As I have written before, for many of us the excess is driven (at least in part) by angst. Worry that we won’t have enough food, that someone doesn’t have enough presents, that people would be disappointed if it wasn’t special enough (whatever that means). This leads us to do more and more, buy more and more. Yes, I did have a couple of fleeting moments where I worried whether there would be enough food, or whether the kids would feel disappointed by receiving less stuff but I’m happy to report that it was fleeting and as I expected completely unfounded. In fact, by letting go of the need for everything to be perfect not only did I work less but I worried less.
What we gained – time, space, calm and few dollars more (in the bank)
Time – the biggest win for us. We saved time in gift shopping, supermarket shopping, cleaning and food preparation. We had time to take the kids down the beach on Christmas Eve and on Christmas day we played a couple of board games while we waited for people to arrive for the Christmas evening meal. In previous years there is no way I would have had that luxury.
Space – by limiting the presents the kids got, we can still move around out house. Now they did get more than the four presents, grandparents, aunts and uncles all do their bit so they ended up with quite a treasure trove. However, it is much more manageable that it would otherwise be.
Calm – less pressure, less anguish, more time to sit and enjoy the meal without needing to get back into the kitchen to prepare the next course.
Dollars – moderating the gift giving and better sharing the food costs means the January credit card bill won’t be any nearly as scary.
Learnings for next year.
· Agreeing a limit for the kids’ gifts: The kids gift structure worked well for the kids, but next year we’d agree as parents how much was reasonable per child and make sure the total it came within budget. While I’m sure that we did better than we would have in previous years, the kids’ presents are quite a hefty sum. In fact, since the cost of the meal was well shared, the kids’ presents alone would have made up over half of our total Christmas spending this year. I think we can probably do a little better on that front without being accused of depriving the kids
· Alternative for sweets in the stockings: We have three beautiful Christmas stockings that hang on the mantelpiece. Each year is the same I forget about them, buy the presents then panic a couple of days before Christmas, will the kids be devastated that there is nothing in them. This year we filled them with sweets because we were committed not to buying them more stuff just for the sake of this. However, this of course led to lots of sweets being consumed on Christmas day. I’ll be looking for something nice to go in the stockings that doesn’t break the bank and is not unhealthy. Suggestions anyone?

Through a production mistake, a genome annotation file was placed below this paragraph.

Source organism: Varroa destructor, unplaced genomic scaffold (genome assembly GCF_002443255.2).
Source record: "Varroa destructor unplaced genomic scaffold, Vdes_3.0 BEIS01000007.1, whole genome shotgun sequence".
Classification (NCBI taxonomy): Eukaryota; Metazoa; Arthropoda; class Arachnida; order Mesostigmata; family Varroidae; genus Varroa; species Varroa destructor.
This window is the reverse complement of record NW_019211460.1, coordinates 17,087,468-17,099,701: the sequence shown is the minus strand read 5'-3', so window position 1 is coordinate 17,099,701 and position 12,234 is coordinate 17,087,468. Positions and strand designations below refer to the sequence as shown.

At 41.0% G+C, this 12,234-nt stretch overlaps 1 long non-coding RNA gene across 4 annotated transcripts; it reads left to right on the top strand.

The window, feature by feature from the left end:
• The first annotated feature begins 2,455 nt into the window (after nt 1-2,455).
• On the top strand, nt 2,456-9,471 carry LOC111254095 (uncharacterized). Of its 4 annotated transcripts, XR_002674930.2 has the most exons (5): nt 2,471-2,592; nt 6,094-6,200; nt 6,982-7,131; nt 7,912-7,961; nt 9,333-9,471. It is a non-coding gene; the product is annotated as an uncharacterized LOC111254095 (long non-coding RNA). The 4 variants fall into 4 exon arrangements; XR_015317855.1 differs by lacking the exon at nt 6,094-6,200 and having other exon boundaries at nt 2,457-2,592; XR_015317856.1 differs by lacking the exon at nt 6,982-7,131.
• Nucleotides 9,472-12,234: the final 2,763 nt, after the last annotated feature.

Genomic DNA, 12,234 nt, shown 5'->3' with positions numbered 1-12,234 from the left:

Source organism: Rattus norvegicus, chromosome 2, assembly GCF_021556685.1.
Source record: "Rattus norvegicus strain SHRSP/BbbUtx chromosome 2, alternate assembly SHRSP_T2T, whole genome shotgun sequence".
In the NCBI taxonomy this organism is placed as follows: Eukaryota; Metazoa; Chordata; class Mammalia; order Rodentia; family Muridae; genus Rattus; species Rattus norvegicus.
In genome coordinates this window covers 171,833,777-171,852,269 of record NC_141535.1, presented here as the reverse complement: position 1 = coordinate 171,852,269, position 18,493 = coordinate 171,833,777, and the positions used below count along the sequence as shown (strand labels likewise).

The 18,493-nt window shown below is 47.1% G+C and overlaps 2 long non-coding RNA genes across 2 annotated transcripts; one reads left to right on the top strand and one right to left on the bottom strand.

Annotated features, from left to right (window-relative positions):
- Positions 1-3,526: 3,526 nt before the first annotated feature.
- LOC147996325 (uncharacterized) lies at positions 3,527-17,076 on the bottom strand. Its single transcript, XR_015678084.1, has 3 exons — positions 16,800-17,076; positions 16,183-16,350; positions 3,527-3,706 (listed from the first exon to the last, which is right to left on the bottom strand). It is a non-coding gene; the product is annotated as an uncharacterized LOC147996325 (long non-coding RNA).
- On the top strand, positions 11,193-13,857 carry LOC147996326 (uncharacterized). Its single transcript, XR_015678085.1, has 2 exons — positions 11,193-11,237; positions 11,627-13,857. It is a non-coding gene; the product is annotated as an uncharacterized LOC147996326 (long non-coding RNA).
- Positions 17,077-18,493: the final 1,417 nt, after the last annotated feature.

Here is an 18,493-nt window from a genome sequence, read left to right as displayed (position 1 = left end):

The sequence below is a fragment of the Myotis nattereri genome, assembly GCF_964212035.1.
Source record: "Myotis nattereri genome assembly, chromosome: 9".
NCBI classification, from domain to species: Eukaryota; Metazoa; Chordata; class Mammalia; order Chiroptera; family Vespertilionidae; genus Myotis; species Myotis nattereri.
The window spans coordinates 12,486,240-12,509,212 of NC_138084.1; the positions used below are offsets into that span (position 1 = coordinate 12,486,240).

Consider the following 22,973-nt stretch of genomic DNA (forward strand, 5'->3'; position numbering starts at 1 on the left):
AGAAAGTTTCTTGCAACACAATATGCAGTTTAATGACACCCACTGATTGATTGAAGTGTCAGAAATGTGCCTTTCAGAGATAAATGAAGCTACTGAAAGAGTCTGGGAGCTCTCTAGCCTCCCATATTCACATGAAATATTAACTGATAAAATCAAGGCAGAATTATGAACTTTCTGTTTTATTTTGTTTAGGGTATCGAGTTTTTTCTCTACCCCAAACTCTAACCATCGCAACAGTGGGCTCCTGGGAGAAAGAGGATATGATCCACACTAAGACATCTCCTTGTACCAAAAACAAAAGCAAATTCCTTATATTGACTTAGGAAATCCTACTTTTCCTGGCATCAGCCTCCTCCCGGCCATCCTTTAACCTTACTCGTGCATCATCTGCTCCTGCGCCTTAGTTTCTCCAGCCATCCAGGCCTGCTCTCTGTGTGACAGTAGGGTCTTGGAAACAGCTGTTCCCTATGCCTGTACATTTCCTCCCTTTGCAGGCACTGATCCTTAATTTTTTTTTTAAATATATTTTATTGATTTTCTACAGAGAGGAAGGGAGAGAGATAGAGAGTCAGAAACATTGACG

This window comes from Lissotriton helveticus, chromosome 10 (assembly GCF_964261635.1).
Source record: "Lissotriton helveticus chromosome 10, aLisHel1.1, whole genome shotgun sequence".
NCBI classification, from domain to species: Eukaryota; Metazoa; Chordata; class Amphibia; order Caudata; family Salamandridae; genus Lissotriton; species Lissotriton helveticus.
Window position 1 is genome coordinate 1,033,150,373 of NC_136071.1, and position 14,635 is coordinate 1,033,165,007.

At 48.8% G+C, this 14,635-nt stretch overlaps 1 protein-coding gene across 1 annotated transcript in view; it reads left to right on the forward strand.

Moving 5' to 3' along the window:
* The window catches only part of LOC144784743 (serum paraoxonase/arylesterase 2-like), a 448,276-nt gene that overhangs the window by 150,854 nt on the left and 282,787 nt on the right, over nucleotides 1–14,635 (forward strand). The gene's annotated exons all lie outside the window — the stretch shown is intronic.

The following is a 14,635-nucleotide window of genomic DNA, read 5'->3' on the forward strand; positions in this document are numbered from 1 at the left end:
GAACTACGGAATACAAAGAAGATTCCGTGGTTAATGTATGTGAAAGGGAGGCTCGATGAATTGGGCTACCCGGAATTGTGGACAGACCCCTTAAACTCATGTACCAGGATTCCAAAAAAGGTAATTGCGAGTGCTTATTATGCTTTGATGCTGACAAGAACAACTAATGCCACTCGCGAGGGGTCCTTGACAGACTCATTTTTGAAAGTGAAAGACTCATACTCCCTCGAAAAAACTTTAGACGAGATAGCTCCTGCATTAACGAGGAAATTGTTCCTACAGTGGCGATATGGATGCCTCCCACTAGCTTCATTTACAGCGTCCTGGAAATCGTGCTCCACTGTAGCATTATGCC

· Keep undressed salad in reserve: Rarely does all our salad get eaten on the day. It’s good to know it’s there and you can easily top it up if it’s all pre-prepared in a zip lock bag in the fridge, but keeping the dressing separate is probably the key. This year I held back some of the coleslaw undressed in the fridge because it wouldn’t fit in the bowl. It kept much better than the other left over salads and is probably better from a food safety perspective as well.
· Substitute the bon bons: Family you are on notice! I’m not doing store bought bon bons next year. They aren’t particularly expensive but the jokes are terrible, the gifts are questionable and I really don’t want to wear a paper hat. I’ll consider getting the kids to make a home-made bon bon with a chocolate on the inside, a better joke, a logic puzzle and perhaps a charade to perform after dinner. I don’t know how we are going to do the bang but where there’s a will there’s a way.
Still in development – the tree
I’ve always had a real Christmas tree, at $90 it’s not cheap and is a bit of a luxury, but the money goes to Oxfam so my conscience is somewhat ameliorated. I’m not sure that I want to move to a plastic tree, the smell is not the same. I could do a planted tree in a pot, a Christmas branch from a tree or a recycled creation. I’m not sure I’m ready for that we’ll just have to see.
We still have a way to go before we strike the right balance between sensible and special for Christmas. This year however we came a long way, stripping out much of the cost and pressure from the experience, gaining time without feeling like we were being deprived or miserly. The day was filled with good food and good company, and for the most part we took a lighter touch to the consumerist model, lighter on our wallets and the environment.
OVERALL MARK: B+ Has shown much improvement, great effort and has identified some opportunities for further improvement.